Garry Monk reveals main difference between Sheffield Wednesday and Leeds United

Sheffield Wednesday manager Garry Monk.
Sheffield Wednesday manager Garry Monk.
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THE term ‘sleeping giant’ may be an over-used one in football, but not where Sheffield Wednesday and Leeds United are concerned.

If anyone can reinforce that fact, it is Garry Monk.

His tenure in West Yorkshire may have ended in acrimony when he departed in the late Spring of 2017, yet even his many critics there could not deny that the current Owls manager got Leeds stirring again.

That 2016-17 season was a period when Elland Road rediscovered its mojo after some fallow years stretching back to Simon Grayson’s play-off ‘near miss’ campaign of 2010-11.

Although it did take time, with Monk’s first three home league matches yielding just one point.

Back in the early autumn of 2016, some even went so far as to suggest that Leeds’s notoriously ‘trigger-happy’ former chairman Massimo Cellino might be ready to live up to his Italian nickname of ‘Il mangia-allenatori – the Manager Eater – and show Monk the door if things did not improve.

In contrast, Monk’s opening trio of league matches in front of the Hillsborough crowd have been rather more gratifying, in terms of points at least, with seven banked from a possible nine and no losses ahead of the arrival of his old club tomorrow.

The mindset of the players he inherited and the atmosphere at Wednesday, compared to that which initially greeted him at Elland Road, represents another positive difference in his view.

Monk said: “In terms of the size of the club and the backing and the history and things like that, of course there are similarities.

“But I think this club is in a totally different situation. When I walked into Leeds, there was a lot of disharmony and fractiousness between the players and the fans and the off-field stuff there with the owner at the time.

“It was a big thing at the time, the players were scared to play at Elland Road because it was such a demanding ground.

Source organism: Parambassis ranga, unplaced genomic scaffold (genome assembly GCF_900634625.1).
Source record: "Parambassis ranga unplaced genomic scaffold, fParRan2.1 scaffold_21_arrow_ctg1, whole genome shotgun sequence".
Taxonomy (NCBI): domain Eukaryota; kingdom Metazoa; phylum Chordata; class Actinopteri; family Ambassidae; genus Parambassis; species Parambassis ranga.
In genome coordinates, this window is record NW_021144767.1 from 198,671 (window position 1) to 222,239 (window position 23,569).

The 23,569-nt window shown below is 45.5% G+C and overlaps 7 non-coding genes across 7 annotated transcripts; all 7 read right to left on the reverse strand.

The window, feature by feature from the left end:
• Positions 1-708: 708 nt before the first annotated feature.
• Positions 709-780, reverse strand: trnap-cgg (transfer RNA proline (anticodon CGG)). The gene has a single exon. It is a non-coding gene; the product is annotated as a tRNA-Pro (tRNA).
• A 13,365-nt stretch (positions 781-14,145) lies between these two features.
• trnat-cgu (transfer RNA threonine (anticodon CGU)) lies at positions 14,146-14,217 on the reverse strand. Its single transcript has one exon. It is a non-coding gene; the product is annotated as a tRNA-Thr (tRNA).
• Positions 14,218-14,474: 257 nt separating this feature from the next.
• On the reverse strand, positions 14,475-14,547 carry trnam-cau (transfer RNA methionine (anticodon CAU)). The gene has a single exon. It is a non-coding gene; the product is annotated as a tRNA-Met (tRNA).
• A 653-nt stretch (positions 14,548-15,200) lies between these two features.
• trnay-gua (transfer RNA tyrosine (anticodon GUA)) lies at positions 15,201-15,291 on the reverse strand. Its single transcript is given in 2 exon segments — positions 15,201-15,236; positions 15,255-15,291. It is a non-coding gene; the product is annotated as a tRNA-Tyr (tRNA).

“But we connected all that together, there is no denying that. That was not just me; that was everyone. I think we gave that spirit back to the club. That is what I am proud of most probably in that period, being able to do that at such a big club.

“Here there is not that (initial) problem with the crowd, they are already behind the team.”

Leeds’s exile from the Premier League stretches back to 2004 and as each season passes by without a return, so the agitation and frustration increases by a notch among a vast fanbase.

It is something that Wednesday know a fair bit about themselves, with their own absence from the big time extending even further back to 2000.

The challenge of being that person who breaks the cycle motivates Monk, just as it did when he joined Leeds, who are currently one place and one point above third-placed Wednesday going into tomorrow’s derby encounter.

Monk added: “Both clubs have been out of the Premier League for a number of seasons now but (saying) that does not change that.

“We might play it down, but there is no getting away from it, that is what we are here for, you take that challenge on. I took that challenge on there.

“I am proud of the work we did there. I see the same here; an expectation, but one we want to meet the challenge for and try to take it forward.

“In terms of wanting to be back in the Premier League, like a lot of big clubs, they (Leeds) will feel the same.”

“The expectation is that they will be back where they feel they belong, which is the Premier League.

“But this game is not about that. It is about Sheffield Wednesday, it’s about a big, historic club like this and us putting it back in the place that we want to go to,” he said.

“It will take a lot of work, it is a big job and there is a lot of work to go to be able to do that, but we are taking small steps early in my reign and we need to continue to do that.”

Like with his early days at Leeds, Wednesday may be a work in progress on the attacking front, but have quickly gained the look of a side who give out no free lunches and look hard to beat.

That is manifested in the Owls’ defensive statistics, with only Leeds having conceded fewer Championship league goals this term – with their goals against record at home also currently being the joint-best in the division along with tomorrow’s visitors.

In time, giving away little on home soil and being able to grind out single-goal victories where necessary was a key facet of Monk’s time at Leeds and Wednesday have already displayed that trait in gritty wins over Wigan and Stoke.

Massimo Luongo, who scored the winner in both games, is available after coming off with a knock in midweek, with No 1 keeper Keiren Westwood, a nemesis for Leeds in recent times, back after missing the last two games.

But tomorrow’s game comes too soon for ex-Leeds defender and Owls captain Tom Lees, on his way back after two months out with a hamstring issue.

“Tom is back in full training (today) and he will need a period of building up his football fitness and he is not available for Saturday,” Monk said.